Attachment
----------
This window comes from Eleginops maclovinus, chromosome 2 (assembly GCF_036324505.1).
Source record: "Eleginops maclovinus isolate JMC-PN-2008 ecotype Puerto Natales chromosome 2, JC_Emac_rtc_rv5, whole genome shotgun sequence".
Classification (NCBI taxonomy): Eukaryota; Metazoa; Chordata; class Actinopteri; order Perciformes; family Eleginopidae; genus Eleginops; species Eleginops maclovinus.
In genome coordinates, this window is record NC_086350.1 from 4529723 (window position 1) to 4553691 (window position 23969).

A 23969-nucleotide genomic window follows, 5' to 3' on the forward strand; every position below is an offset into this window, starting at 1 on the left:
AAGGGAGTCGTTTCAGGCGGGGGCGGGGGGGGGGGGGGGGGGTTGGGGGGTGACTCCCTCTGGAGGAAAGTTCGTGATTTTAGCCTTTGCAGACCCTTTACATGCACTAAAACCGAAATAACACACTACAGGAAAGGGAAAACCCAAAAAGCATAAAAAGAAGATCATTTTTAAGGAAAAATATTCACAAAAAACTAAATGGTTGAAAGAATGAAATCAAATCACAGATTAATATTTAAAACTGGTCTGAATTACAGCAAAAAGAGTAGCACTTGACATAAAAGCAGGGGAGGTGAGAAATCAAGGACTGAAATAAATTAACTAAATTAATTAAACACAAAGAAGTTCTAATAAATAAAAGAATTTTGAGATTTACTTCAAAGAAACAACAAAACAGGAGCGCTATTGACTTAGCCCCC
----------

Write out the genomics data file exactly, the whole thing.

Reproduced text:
This window comes from Eleginops maclovinus, chromosome 2 (assembly GCF_036324505.1).
Source record: "Eleginops maclovinus isolate JMC-PN-2008 ecotype Puerto Natales chromosome 2, JC_Emac_rtc_rv5, whole genome shotgun sequence".
Classification (NCBI taxonomy): Eukaryota; Metazoa; Chordata; class Actinopteri; order Perciformes; family Eleginopidae; genus Eleginops; species Eleginops maclovinus.
In genome coordinates, this window is record NC_086350.1 from 4529723 (window position 1) to 4553691 (window position 23969).

A 23969-nucleotide genomic window follows, 5' to 3' on the forward strand; every position below is an offset into this window, starting at 1 on the left:
AAGGGAGTCGTTTCAGGCGGGGGCGGGGGGGGGGGGGGGGGGTTGGGGGGTGACTCCCTCTGGAGGAAAGTTCGTGATTTTAGCCTTTGCAGACCCTTTACATGCACTAAAACCGAAATAACACACTACAGGAAAGGGAAAACCCAAAAAGCATAAAAAGAAGATCATTTTTAAGGAAAAATATTCACAAAAAACTAAATGGTTGAAAGAATGAAATCAAATCACAGATTAATATTTAAAACTGGTCTGAATTACAGCAAAAAGAGTAGCACTTGACATAAAAGCAGGGGAGGTGAGAAATCAAGGACTGAAATAAATTAACTAAATTAATTAAACACAAAGAAGTTCTAATAAATAAAAGAATTTTGAGATTTACTTCAAAGAAACAACAAAACAGGAGCGCTATTGACTTAGCCCCC